NHS hospitals will spend£2.7bn on new computers over the next six years. This is an industry estimate of the cost of upgrading systems to meet targets set in the health service's national information technology strategy, Information for Health.
Under present rules, a large slice of that money will go to lawyers. Any trust wishing to buy a new system has to hold its own open procurement under international free-trade rules and persuade at least four levels of officials in the NHS and the Treasury that its business case is sound. The process can take more than two years and cost upwards of£50,000.
Everyone agrees this is daft. A year ago, the IT strategy admitted: 'This process is no longer tenable and must be simplified.' The result, the so called national procurement review, is about to be unveiled.
The review seeks to streamline both business cases and procurement contracts. Although details are still under wraps, the keyword - conveniently in tune with Blairite philosophy - is 'collaboration'.
Groups of trusts will work together to plan business cases and pick suppliers. This will avoid duplicated costs and effort. It will also whittle down the number of IT companies competing in the market to a handful of accredited suppliers who will have an incentive to spend money on research and development rather than wining and dining prospective customers.
The new rules have been a long time in the making - the NHS Executive first promised a 'root and branch' review in 1996 - and will be launched on a grand scale.
Their test-bed will be the largest IT project ever run in NHS hospitals, covering 23 trusts in the old South and West region. Over the next two years they are supposed to market-test their IT supplier, the giant computing services company EDS.
Over the next few weeks, South West regional office plans to advertise in the Official Journal of the European Community for bids to supply these hospitals. It will attract widespread interest as fewer than 20 trusts have bought new computer systems in the past five years.
The idea is to pick two or three suppliers from the bidders, creating a shopping list of systems that trusts can choose without holding their own procurements. If the scheme works, it is likely to be applied throughout England and Wales.
Good news all round? IT managers and suppliers are not celebrating yet.
Alan Spours, head of informatics at Salford Royal Hospitals trust, who is about to launch a procurement he expects to take two years, says: 'Anything that streamlines procurement, I'd support. But I don't think it will be the panacea.'
Large IT suppliers are noticeably more enthusiastic than small ones.
Jim Cassidy, UK and Ireland managing director of SMS, one of the top three hospital systems suppliers, described himself as 'very optimistic' about the review. 'It could be the first step to getting it right.'
But smaller suppliers say the new rules could restrict innovation. 'The current draft proposals are highly dangerous, ' argues Markus Bolton, managing director of System C, a UK-based firm. 'The NHS is far too bureaucratic an organisation to make decisions on a national level. IT moves too quickly, and by the time they get anything done it is out of date.'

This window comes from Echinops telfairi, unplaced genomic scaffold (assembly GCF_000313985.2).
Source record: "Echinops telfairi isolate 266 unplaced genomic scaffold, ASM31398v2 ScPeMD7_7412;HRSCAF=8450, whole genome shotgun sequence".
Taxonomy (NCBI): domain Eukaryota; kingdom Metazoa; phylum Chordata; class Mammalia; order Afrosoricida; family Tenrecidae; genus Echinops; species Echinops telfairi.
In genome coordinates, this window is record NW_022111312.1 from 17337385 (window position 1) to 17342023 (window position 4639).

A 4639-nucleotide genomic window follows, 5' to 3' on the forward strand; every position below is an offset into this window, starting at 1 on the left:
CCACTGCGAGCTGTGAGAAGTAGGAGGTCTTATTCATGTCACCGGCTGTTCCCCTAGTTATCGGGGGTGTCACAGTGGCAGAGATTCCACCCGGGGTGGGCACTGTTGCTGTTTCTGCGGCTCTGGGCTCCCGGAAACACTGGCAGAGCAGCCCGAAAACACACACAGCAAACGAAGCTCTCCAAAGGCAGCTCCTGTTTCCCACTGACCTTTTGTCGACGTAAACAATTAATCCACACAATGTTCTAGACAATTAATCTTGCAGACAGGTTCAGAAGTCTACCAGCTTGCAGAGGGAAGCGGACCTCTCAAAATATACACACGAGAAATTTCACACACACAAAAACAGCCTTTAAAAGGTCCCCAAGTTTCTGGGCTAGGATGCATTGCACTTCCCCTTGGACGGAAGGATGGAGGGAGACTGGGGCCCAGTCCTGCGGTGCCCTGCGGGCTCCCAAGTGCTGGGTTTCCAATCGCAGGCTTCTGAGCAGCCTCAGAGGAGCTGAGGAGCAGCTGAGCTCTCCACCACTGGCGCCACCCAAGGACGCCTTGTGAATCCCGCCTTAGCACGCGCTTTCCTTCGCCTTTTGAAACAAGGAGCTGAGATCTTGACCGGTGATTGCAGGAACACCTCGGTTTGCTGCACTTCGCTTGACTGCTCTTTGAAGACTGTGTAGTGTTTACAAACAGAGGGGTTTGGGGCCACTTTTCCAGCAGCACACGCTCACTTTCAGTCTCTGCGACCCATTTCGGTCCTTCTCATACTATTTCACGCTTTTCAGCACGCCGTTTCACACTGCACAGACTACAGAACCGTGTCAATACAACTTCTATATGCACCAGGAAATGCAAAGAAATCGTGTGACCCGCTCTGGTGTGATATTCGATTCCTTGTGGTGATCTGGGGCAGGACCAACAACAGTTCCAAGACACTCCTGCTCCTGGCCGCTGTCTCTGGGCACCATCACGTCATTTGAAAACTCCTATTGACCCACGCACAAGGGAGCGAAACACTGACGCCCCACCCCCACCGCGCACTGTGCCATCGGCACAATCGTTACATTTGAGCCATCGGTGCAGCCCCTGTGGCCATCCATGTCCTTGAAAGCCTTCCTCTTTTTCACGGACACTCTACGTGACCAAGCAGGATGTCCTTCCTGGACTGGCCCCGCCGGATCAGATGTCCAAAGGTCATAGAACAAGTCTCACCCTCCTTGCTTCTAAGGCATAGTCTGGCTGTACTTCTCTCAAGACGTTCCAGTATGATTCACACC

Other sceptics point out that the idea of collaborative procurements has been tried before - and failed. In the early 1990s, the old HISS Information Management Group spent years organising competitive bids for two major 'framework' contracts to upgrade the NHS's most widely used hospital systems.
The idea was that trusts would be able to buy systems from the winning bidder without having to repeat the procurement process. In the event, only one such 'call-off ' contract was signed. The winning bidder, Hoskyns, later became one of many IT firms to abandon the NHS market.
Officials say that they have learned the lessons of the framework contracts. But Phil Sissons, chair of the Computing Services and Software Association's healthcare group, is not convinced. 'Nothing's changed. My worry is that we can see no evidence that a joint procurement will be done any better than in the past.'
The CSSA will tell the NHS that the scheme will work only if trusts are compelled to accept jointly negotiated terms and conditions. But at the moment, regional offices do not have the power to do so.
Even if they did, it would be difficult to set identical terms for trusts which over the past 10 years have moved at different speeds in adopting IT.
One recent attempt to set up a region-wide collaboration in an IT market test has already failed. Some 14 hospitals in the North West are holding procurements to test their IT contracts with SMS.
An early attempt to hold a joint procurement foundered because different trusts wanted to work at different speeds. Bolton, for example, picked an entirely new system, from iSoft. Salford is taking a more cautious approach, piloting new technology on top of its existing system.
Whether the West Country's diverse mixture of trusts can be held together remains to be seen. As one insider says: 'It only takes one hospital to say that its system must be able to handle the Cornish language for the whole project to fall apart.'
And there is a final irony. The procurement review is coming into force just as the NHS is learning how to make the current regime work.
There is evidence that, when trusts really want to update their IT, they can dramatically shorten the two year cycle while sticking to the rules.
Bournewood Community and Mental Health trust in Chertsey, Surrey, recently pushed an IT contract with Servelec through the process in eight months.
The NHS might be better occupied learning from that lesson, rather than in digesting and implementing yet another set of rules.